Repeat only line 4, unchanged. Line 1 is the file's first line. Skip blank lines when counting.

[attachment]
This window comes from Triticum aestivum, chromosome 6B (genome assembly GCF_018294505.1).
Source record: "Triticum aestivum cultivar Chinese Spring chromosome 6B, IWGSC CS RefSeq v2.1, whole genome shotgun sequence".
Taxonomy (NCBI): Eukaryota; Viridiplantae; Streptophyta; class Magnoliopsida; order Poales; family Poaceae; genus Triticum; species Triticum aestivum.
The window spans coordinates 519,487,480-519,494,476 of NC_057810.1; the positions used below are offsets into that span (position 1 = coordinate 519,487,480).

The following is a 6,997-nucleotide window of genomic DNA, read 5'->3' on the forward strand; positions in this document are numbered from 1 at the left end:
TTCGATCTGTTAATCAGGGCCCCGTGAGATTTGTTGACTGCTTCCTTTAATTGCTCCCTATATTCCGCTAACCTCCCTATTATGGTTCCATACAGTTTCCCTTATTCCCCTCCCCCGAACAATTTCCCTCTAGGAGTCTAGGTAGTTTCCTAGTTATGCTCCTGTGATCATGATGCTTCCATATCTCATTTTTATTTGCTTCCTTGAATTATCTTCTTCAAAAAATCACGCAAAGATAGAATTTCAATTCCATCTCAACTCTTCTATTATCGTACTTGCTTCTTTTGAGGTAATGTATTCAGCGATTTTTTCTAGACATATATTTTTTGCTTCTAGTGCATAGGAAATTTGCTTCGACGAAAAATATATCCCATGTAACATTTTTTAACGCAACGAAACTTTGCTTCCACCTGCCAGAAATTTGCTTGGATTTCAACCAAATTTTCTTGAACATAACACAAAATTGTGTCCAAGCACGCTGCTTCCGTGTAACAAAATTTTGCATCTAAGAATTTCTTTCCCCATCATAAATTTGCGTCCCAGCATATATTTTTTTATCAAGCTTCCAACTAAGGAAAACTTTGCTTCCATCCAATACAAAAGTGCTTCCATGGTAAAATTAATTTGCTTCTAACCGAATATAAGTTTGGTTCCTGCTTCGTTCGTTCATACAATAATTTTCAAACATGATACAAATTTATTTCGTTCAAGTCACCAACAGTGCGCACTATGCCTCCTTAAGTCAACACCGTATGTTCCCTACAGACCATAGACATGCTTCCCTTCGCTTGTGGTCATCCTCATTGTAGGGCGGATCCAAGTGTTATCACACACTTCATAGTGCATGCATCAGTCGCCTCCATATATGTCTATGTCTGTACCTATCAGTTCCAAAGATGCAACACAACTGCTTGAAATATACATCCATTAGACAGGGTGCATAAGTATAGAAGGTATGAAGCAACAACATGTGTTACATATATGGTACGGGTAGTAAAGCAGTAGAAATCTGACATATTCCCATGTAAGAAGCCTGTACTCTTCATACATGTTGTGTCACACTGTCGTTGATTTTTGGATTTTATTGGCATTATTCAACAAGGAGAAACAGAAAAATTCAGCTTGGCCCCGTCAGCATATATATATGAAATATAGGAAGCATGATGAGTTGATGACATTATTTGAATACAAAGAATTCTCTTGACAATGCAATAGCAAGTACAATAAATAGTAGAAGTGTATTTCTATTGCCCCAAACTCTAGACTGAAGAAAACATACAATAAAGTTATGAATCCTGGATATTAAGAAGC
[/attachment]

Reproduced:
The window spans coordinates 519,487,480-519,494,476 of NC_057810.1; the positions used below are offsets into that span (position 1 = coordinate 519,487,480).